The UN Human Rights Committee has ruled against Colombia for failing to investigate those who ordered the murder of a trade unionist who was defending the rights of workers at the multinational Coca-Cola in the country.
Following the assassination of Colombian trade unionist Adolfo Múnera in the city of Barranquilla, in August 2002, the Committee for Solidarity with Political Prisoners (CSPP) and the Europe-Third World Centre (CETIM) – representing the Múnera family and the trade union SINALTRAINAL – brought a complaint to the United Nations Human Rights Committee in 2015, in which they highlighted that: “The Colombian State (. …) while recognizing that the murder of Mr. Adolfo Múnera was politically motivated, did not investigate those who allegedly ordered the murder, including the possible responsibility of the multinational Coca-Cola that had been publicly denounced for links to paramilitary groups”. Adolfo had repeatedly requested protection from the state, especially after being threatened by these groups. However, despite the allegations, the Colombian state did not investigate the masterminds of the trade unionist’s murder.
Eighteen years after his murder, on 19 May 2020, the United Nations Human Rights Committee concluded that the Colombian State had violated article 2, paragraph 3 and article 6, paragraph 1 of the International Covenant on Civil and Political Rights (ICCPR). In its decision, the Human Rights Committee recognized that in the Caribbean region there were numerous cases of murders of trade unionists during the period in which Adolfo Munera was murdered. Therefore, one or more masterminds should be suspected, which have not been investigated or sanctioned by the Colombian judicial authorities. In its ruling, the Human Rights Committee referred to the State’s obligation to provide effective legal recourse and to apply the regulatory and administrative tools to protect the lives of persons under its jurisdiction.
Although the perpetrator was sentenced to 17 years for Adolfo’s murder, it should be noted that there was no criminal investigation into the interests behind the death of the well-known trade unionist, or into those who plotted or benefited from the crime. This type of situation has been recurrent in cases of this nature in the country. SINALTRAINAL, the trade union organization of which Munera was a member, has been particularly affected.
In fact, days before filing the complaint, the Coca Cola workers affiliated with Sinaltrainal arrived in the city of Bogotá and protested on Bolivar Square, near the presidential palace and the Congress of the Republic. During a week-long hunger strike, they demanded that the State provide justice for the murders and death threats against unionized Coca Cola workers in Sinaltrainal, without an effective response from the company or the State. On the contrary, there are still complaints about the possible involvement of this company’s management in acts of union persecution, which have become notorious, among others, with the arrest of the head of investigations of Coca Cola – FEMSA, Julián Villarraga in 2019, against whom a judicial process is underway for allegedly being part of an illegal espionage network, in which high ranking members of the Colombian public forces allegedly participate.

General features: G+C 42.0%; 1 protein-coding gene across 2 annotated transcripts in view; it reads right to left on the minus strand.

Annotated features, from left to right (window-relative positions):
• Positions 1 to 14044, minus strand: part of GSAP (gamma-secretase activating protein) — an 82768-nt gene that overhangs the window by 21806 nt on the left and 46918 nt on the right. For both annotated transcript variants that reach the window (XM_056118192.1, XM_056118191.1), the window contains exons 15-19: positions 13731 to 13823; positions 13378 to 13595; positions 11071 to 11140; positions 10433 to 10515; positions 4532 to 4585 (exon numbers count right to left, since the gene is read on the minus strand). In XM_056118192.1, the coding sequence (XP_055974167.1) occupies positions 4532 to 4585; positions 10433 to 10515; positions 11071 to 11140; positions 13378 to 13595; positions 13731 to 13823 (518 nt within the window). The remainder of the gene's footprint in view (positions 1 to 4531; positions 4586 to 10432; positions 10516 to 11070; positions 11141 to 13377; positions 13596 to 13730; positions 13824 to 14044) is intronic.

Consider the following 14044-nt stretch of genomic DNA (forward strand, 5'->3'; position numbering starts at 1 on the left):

After five years of litigation and monitoring, the Committee has recalled that the right to life includes the obligation of the State to adopt any law or measure appropriate for the protection of said right, especially in the case of persons who are particularly vulnerable due to specific threats and/or previous patterns of violence1. According to the Human Rights Committee, an essential part of the right to life is the State’s obligation to investigate and prosecute those responsible for its violation, since this is part of the concept of protecting and guaranteeing all rights recognized in the International Covenant on Civil and Political Rights.
The Committee’s decision to declare the State responsible for non-compliance with the Covenant in violating the above-mentioned rights is transcendental and useful for all persons and organizations fighting against impunity in this type of crime, because it recalls the importance, as a guarantee of non-repetition, of an enlightening judicial investigation of truth and justice, which results in criminal prosecution of the material and masterminds of the crimes, and consequently in the dismantling of the criminal organizations behind them.
Finally, the UN Human Rights Committee orders the State to provide, within 180 days, information on the measures it has adopted to shed light on the murder of trade union and community leader Adolfo Múnera, so that after 18 years of waiting, the motives and identities of those who determined his death can be known.
This decision comes at a time when the few judicial results of the Colombian State against those who determined and ordered the murders of social leaders and human rights defenders are publicly known. It also shows the importance of developing legal strategies to clarify these crimes, which allows the contexts in which they occur, the interests, motives, patterns and the systemic nature in which they were committed to be revealed. It also ensures that the members of the criminal structures and those behind them are brought to justice.
1 Decision of the United Nations Human Rights Committee, adopted on 19 May 2020 under article 5, paragraph 4, of the Optional Protocol in respect of communication No. 3076/2017, p. 12.